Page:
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How to Help Your Toddler Sleep All Night

A toddler asleep in bed.

It’s not just babies who wake up in the middle of the night. Toddlers can have trouble getting a solid night’s sleep, too. We’ve got some tried-and-true tips to help your little one sleep tight.

If you teach your toddler basic sleeping skills, it benefits everyone in the household—especially sleep-deprived parents. Toddlers need 11 to 14 hours of sleep per day, so a solid night’s sleep is of the utmost importance.

Why Toddlers Wake Up at Night

Perhaps your toddler has been sleeping like a rock until recently. Or maybe she’s never learned to sleep through the night, and you’re desperate to lose those bags under your eyes. Whatever the reason, we’re here to help everyone get back on track.

Here are some common reasons your toddler might wake up in the middle of the night:

  • Physical ailments: New molars breaking through, a stuffy nose, a painful ear infection, a fever, a stomachache, or something as simple as thirst or hunger could be keeping your toddler awake. Some of these have quick solutions, such as pain medication, clearing blocked sinuses with the Nose Frida, or bringing her a drink of water.
  • Life changes: Toddlers learn to rely on a predictable routine. Any change—even if it seems insignificant—can disrupt their sleep cycle. Things like the arrival of a new sibling, potty training, a move to a new home or bedroom, a new preschool, or even meeting a new babysitter can all rock their little world. Be patient as they adjust to any changes.
  • Nightmares: Imaginations can run wild at this age, and stored up scenarios of all kinds can play out during sleep. A nightmare can startle your toddler awake. A hug or a gentle back rub can help settle your toddler after a disruptive dream.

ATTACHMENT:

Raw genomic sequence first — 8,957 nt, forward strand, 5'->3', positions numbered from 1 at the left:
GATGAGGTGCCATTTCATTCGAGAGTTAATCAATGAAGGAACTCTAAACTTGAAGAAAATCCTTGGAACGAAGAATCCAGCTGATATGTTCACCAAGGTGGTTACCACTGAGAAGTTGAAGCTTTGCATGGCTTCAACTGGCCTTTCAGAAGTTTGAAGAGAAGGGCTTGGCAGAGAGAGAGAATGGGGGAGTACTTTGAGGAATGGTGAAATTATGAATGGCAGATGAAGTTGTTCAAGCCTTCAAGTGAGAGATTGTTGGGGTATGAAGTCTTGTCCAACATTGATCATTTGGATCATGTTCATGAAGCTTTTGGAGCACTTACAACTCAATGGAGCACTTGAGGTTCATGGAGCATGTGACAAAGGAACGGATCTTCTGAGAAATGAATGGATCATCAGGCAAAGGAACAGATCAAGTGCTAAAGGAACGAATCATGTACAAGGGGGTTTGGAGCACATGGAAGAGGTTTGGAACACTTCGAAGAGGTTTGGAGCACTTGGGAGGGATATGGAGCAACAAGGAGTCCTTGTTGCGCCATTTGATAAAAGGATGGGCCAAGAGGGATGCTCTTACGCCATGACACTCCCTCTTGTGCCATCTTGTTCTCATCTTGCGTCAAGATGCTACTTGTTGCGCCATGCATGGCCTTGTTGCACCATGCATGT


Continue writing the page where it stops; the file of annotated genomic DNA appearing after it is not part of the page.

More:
• Under- or overtired: If your toddler’s too inactive or naps too long during the day, he might be more likely to wake up at night. Also, being overtired or overstimulated can make toddlers too wired to fall asleep or stay asleep. Pay attention to your toddler’s level of daytime activity, as well as his total number of sleeping hours.

How to Help Them Stay Asleep

Not sure how to approach the middle-of-the-night wake-ups? We’ve got some ideas to get you started. If nothing seems to work, we suggest discussing it with your pediatrician as there might be an underlying issue at play.

Encourage Your Child to Self-Soothe

If your child has never slept through the night, now’s the time to help him self-soothe. You can introduce a comfort object, like a lovey or stuffed animal.

When you hear your child start to cry at night, check the clock. It often feels like ages, but when you time it, you might realize she only cries for a few minutes. Wait before rushing in—many toddlers settle within a few minutes. If she starts waking up regularly, and it’s not for a physical reason (like a fever), extend the time each night before you rush in. Start with five minutes, then wait seven minutes the next night, and so on.

Offer Consistent Reassurance

Whichever method you choose to reassure and comfort your toddler, try to be consistent. Don’t rub his back one night, play YouTube videos the next, and then bring him to your bed another night. This sends mixed messages, and your toddler won’t know what to expect when he wakes up—or he might demand YouTube videos every night.